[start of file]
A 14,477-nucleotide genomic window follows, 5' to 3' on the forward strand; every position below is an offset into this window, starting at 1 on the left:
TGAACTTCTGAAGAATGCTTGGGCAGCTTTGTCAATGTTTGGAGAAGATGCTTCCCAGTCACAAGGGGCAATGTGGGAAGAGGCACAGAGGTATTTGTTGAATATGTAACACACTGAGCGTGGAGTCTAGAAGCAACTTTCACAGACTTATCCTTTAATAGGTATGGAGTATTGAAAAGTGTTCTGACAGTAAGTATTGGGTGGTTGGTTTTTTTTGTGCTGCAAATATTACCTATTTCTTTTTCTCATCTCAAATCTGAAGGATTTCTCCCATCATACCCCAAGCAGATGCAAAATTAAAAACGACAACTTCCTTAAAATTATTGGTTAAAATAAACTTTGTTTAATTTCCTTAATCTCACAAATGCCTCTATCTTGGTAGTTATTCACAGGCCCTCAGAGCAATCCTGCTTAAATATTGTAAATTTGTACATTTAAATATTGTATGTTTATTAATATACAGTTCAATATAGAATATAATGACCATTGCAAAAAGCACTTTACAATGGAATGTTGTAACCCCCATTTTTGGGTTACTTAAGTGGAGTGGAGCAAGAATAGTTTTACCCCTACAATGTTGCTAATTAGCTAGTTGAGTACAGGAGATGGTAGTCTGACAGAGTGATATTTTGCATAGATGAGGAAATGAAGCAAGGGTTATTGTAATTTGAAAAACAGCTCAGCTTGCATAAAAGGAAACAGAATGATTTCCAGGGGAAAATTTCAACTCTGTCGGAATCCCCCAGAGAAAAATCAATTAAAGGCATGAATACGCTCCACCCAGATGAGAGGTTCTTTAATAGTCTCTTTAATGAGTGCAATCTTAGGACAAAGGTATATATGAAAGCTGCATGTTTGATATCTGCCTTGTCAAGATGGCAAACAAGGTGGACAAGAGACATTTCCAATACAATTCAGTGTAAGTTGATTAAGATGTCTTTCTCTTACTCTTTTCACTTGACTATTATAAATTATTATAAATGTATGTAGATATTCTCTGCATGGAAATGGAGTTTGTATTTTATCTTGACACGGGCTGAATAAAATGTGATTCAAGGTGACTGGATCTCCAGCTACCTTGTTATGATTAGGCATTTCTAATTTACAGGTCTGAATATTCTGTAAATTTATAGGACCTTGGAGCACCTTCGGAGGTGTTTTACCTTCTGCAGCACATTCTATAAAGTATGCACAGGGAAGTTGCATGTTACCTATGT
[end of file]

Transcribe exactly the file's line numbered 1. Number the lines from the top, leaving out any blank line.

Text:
A 14,477-nucleotide genomic window follows, 5' to 3' on the forward strand; every position below is an offset into this window, starting at 1 on the left: